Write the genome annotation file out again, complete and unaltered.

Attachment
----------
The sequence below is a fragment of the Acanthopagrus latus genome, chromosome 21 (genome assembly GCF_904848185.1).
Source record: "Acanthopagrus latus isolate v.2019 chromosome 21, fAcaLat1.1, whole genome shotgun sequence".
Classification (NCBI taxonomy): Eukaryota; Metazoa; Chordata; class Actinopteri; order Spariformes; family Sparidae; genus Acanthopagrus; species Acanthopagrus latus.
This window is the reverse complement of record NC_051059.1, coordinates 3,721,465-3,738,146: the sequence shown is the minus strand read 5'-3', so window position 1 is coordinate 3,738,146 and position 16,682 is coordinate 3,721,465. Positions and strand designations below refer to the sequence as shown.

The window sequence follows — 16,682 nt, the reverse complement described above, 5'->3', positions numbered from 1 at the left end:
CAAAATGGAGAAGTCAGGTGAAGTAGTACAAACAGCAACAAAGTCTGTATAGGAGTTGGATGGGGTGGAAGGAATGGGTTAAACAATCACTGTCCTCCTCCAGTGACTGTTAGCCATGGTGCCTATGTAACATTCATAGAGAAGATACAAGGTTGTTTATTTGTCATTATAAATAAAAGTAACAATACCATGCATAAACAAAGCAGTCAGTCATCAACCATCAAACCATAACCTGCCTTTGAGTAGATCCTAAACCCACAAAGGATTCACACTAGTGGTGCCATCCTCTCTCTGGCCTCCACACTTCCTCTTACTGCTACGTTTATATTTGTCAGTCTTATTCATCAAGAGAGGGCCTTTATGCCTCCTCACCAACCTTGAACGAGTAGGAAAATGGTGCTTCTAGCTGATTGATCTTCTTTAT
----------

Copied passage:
The sequence below is a fragment of the Acanthopagrus latus genome, chromosome 21 (genome assembly GCF_904848185.1).
Source record: "Acanthopagrus latus isolate v.2019 chromosome 21, fAcaLat1.1, whole genome shotgun sequence".
Classification (NCBI taxonomy): Eukaryota; Metazoa; Chordata; class Actinopteri; order Spariformes; family Sparidae; genus Acanthopagrus; species Acanthopagrus latus.
This window is the reverse complement of record NC_051059.1, coordinates 3,721,465-3,738,146: the sequence shown is the minus strand read 5'-3', so window position 1 is coordinate 3,738,146 and position 16,682 is coordinate 3,721,465. Positions and strand designations below refer to the sequence as shown.

The window sequence follows — 16,682 nt, the reverse complement described above, 5'->3', positions numbered from 1 at the left end:
CAAAATGGAGAAGTCAGGTGAAGTAGTACAAACAGCAACAAAGTCTGTATAGGAGTTGGATGGGGTGGAAGGAATGGGTTAAACAATCACTGTCCTCCTCCAGTGACTGTTAGCCATGGTGCCTATGTAACATTCATAGAGAAGATACAAGGTTGTTTATTTGTCATTATAAATAAAAGTAACAATACCATGCATAAACAAAGCAGTCAGTCATCAACCATCAAACCATAACCTGCCTTTGAGTAGATCCTAAACCCACAAAGGATTCACACTAGTGGTGCCATCCTCTCTCTGGCCTCCACACTTCCTCTTACTGCTACGTTTATATTTGTCAGTCTTATTCATCAAGAGAGGGCCTTTATGCCTCCTCACCAACCTTGAACGAGTAGGAAAATGGTGCTTCTAGCTGATTGATCTTCTTTAT